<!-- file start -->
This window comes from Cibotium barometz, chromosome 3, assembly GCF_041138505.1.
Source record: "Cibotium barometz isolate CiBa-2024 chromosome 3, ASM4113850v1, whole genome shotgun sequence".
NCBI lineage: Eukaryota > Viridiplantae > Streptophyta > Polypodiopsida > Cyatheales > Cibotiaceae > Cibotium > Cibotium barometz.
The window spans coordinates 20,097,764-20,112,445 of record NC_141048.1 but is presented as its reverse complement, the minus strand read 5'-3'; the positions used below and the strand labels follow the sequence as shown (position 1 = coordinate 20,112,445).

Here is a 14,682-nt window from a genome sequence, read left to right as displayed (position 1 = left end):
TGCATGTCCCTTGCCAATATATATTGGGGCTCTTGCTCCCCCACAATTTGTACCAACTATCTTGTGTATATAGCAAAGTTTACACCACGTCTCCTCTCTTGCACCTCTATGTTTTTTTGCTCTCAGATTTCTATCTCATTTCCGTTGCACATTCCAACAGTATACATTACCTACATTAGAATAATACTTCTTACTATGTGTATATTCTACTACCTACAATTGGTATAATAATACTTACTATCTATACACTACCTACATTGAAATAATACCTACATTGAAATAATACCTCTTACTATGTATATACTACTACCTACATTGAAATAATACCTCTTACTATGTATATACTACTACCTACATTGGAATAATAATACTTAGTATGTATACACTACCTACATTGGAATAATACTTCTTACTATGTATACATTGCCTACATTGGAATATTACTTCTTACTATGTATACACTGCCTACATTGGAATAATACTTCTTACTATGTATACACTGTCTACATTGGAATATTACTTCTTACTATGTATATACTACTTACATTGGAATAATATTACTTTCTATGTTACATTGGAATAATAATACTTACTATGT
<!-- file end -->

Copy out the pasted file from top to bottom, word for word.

This window comes from Cibotium barometz, chromosome 3, assembly GCF_041138505.1.
Source record: "Cibotium barometz isolate CiBa-2024 chromosome 3, ASM4113850v1, whole genome shotgun sequence".
NCBI lineage: Eukaryota > Viridiplantae > Streptophyta > Polypodiopsida > Cyatheales > Cibotiaceae > Cibotium > Cibotium barometz.
The window spans coordinates 20,097,764-20,112,445 of record NC_141048.1 but is presented as its reverse complement, the minus strand read 5'-3'; the positions used below and the strand labels follow the sequence as shown (position 1 = coordinate 20,112,445).

Here is a 14,682-nt window from a genome sequence, read left to right as displayed (position 1 = left end):
TGCATGTCCCTTGCCAATATATATTGGGGCTCTTGCTCCCCCACAATTTGTACCAACTATCTTGTGTATATAGCAAAGTTTACACCACGTCTCCTCTCTTGCACCTCTATGTTTTTTTGCTCTCAGATTTCTATCTCATTTCCGTTGCACATTCCAACAGTATACATTACCTACATTAGAATAATACTTCTTACTATGTGTATATTCTACTACCTACAATTGGTATAATAATACTTACTATCTATACACTACCTACATTGAAATAATACCTACATTGAAATAATACCTCTTACTATGTATATACTACTACCTACATTGAAATAATACCTCTTACTATGTATATACTACTACCTACATTGGAATAATAATACTTAGTATGTATACACTACCTACATTGGAATAATACTTCTTACTATGTATACATTGCCTACATTGGAATATTACTTCTTACTATGTATACACTGCCTACATTGGAATAATACTTCTTACTATGTATACACTGTCTACATTGGAATATTACTTCTTACTATGTATATACTACTTACATTGGAATAATATTACTTTCTATGTTACATTGGAATAATAATACTTACTATGT